On a breezy, cold Friday morning, six sleepy Milestone students woke up to take the earliest flight possible to London. The goal was partaking in the United Kingdom’s largest secondary school-level Model UN conference, Oxford Global 2018. With extensive preparation behind us, we had high aspirations and expectations. For some, it was their first, for others, it was their eighth. We had our tickets, luggage, music – there really was not anything left to do, besides boarding – allons-y!
Of course, the journey started months before the conference. At first, we had to ascertain exactly who would be going to the conference. A squad quickly assembled, and began preparation after using a very old, but very functional legal system – the one of calling dibs – on the committees we would chance to have a seat in. We received one seat at the Security Council, as the delegation of the United Kingdom, one in the HRC, one in the ECOFIN, one in the CSTD, one in the SPECPOL and one in the DISEC. Besides the one spot as the United Kingdom, all five others represented the Kingdom of Saudi Arabia. This made preparation very difficult, as Saudi Arabia finds itself in quite a peculiar position these days.
The delegates all did incredible amounts of research. They wrote pristine position papers which allowed them to be very well-versed in their topics. From the governance of the Internet to the Somali Civil War, everyone knew the position they had to represent. We had great brainstorming sessions in cooperation with the BerMUN delegation, which was quite enticing in its own ways.
The organisers of the conference had prepared very detailed Committee Guides which allowed all delegates to prepare extensively.
Over the weekend
We landed at Luton at around 9 o’clock. Awaiting us was fog and a very kind driver, who took us through the countryside instead of taking the motorway which was a breathtaking experience. The ambiance was great overall, and we were able to take our rooms at the time of arrival. We quickly changed and went to the Sheldonian Theatre to register our delegation and walk around before the Opening Ceremony started. After grabbing some food and taking our seats, the Secretary-General of the conference, Owen Rapaport held a great speech, followed by His Excellency, Sir Mark Lyall Grant, who shared some of his incredible life experience as a diplomat before taking questions from the floor. The opening ceremony was short, concise and set a great undertone to the conference itself.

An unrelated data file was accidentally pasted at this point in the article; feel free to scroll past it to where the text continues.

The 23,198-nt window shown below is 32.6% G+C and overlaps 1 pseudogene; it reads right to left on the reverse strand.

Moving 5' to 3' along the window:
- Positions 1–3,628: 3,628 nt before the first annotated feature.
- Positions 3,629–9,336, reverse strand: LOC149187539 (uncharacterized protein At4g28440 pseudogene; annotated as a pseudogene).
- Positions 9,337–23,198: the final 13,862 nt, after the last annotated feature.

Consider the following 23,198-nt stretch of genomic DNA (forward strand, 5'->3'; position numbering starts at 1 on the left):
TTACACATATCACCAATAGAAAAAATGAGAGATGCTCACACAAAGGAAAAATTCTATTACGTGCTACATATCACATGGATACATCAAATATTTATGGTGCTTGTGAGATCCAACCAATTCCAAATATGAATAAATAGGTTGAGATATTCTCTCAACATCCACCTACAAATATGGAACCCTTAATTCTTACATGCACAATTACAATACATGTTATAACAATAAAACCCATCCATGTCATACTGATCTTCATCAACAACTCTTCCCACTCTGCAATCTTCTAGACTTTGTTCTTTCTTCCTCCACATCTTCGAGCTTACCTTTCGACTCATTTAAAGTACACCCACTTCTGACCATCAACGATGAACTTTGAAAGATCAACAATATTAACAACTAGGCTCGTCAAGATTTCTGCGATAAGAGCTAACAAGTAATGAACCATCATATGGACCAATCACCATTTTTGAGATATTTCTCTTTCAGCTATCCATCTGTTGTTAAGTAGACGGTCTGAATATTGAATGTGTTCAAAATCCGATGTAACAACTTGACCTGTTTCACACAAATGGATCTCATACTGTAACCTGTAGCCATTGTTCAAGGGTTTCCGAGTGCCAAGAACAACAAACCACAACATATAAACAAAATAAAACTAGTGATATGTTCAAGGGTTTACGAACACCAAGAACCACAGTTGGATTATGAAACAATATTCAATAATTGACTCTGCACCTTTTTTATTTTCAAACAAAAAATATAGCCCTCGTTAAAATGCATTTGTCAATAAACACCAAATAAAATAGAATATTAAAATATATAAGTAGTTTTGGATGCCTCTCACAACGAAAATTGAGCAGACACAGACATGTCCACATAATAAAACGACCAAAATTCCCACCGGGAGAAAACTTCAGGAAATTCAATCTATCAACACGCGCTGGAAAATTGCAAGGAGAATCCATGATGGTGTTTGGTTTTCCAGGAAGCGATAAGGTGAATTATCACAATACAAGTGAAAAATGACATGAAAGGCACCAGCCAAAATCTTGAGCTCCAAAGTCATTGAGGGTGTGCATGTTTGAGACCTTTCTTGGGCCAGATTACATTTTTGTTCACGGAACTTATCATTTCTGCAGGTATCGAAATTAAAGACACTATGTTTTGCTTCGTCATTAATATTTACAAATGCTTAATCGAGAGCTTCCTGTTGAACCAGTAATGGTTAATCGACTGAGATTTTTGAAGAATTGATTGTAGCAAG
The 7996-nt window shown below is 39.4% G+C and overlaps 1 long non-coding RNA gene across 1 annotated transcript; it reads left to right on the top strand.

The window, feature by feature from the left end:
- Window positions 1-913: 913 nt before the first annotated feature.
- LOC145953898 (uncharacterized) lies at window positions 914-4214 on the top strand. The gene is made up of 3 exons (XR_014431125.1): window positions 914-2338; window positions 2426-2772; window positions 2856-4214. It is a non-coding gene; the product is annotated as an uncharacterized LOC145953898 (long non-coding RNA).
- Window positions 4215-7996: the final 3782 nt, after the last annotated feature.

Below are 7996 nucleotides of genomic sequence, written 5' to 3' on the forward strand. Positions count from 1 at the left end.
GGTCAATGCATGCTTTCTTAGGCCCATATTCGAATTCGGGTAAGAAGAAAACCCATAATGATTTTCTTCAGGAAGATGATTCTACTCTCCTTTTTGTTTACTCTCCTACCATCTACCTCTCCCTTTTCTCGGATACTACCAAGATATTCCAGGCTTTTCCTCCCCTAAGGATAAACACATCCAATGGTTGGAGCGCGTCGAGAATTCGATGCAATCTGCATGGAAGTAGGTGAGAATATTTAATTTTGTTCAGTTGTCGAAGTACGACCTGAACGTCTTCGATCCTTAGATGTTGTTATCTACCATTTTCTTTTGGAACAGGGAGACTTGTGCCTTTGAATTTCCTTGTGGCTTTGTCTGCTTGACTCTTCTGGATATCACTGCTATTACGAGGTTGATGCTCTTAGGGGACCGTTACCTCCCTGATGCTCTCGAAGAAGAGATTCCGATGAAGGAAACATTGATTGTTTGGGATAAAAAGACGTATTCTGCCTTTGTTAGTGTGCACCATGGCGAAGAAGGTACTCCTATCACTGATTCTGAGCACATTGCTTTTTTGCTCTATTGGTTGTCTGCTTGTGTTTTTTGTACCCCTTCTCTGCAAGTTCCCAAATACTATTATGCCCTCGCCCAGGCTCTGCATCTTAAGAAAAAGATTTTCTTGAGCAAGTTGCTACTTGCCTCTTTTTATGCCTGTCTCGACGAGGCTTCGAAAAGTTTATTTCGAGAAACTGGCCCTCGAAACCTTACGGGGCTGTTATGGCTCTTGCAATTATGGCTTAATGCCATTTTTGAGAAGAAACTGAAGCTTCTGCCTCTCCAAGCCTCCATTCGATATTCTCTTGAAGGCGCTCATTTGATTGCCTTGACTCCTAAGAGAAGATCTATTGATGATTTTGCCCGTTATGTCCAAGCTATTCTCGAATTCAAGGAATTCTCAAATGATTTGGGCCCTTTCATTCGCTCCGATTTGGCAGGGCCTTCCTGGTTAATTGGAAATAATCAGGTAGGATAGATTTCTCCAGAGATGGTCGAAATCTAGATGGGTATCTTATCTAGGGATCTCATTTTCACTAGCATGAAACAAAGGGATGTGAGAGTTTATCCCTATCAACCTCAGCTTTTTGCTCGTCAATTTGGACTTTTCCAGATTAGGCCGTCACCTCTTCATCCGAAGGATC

The first session went right underway that afternoon. For almost all committees, this meant a general statement on the topic along with setting the agenda, as we all had two topics to prepare from. The first problems arose right on the first day, namely that an entire delegation did not come to the conference – the delegation of the USA, which led to almost all organs operating without the presence of one of the world leaders. Yet, we managed to find compromise and it did not hinder the flow of debate significantly.
After the session ended on the first day, we headed back to our accommodation, contemplating whether we were going to attend the Delegate Social – almost all of us did to network and enjoy themselves.
The next morning, after having breakfast, we again walked the 20-minute journey, albeit a little hasted, to the Examination Schools, where the committees themselves were situated. The first session lasted from nine in the morning until one in the afternoon, followed by a lunch break. We were, admittedly, all rather afraid of what the afternoon would bring, as it was announced that the session would last from two in the afternoon until seven in the evening, which was unprecedented for all of us. The session in the afternoon was interrupted by an invitation to see Oxford with explanation from a student living there, which made it all the more fun. We saw these by committee, not by delegation, which led to a lot of us getting to know similarly-minded students who attended the conference, not to mention seeing the most famous sights of Oxford. In the Security Council, the tension created by the United Kingdom wanting to instate a No-Fly Zone over at least some part of Somalia made the Russian delegate almost exercise his veto power over the entire resolution, to which the swift solution was bribing them with a cookie.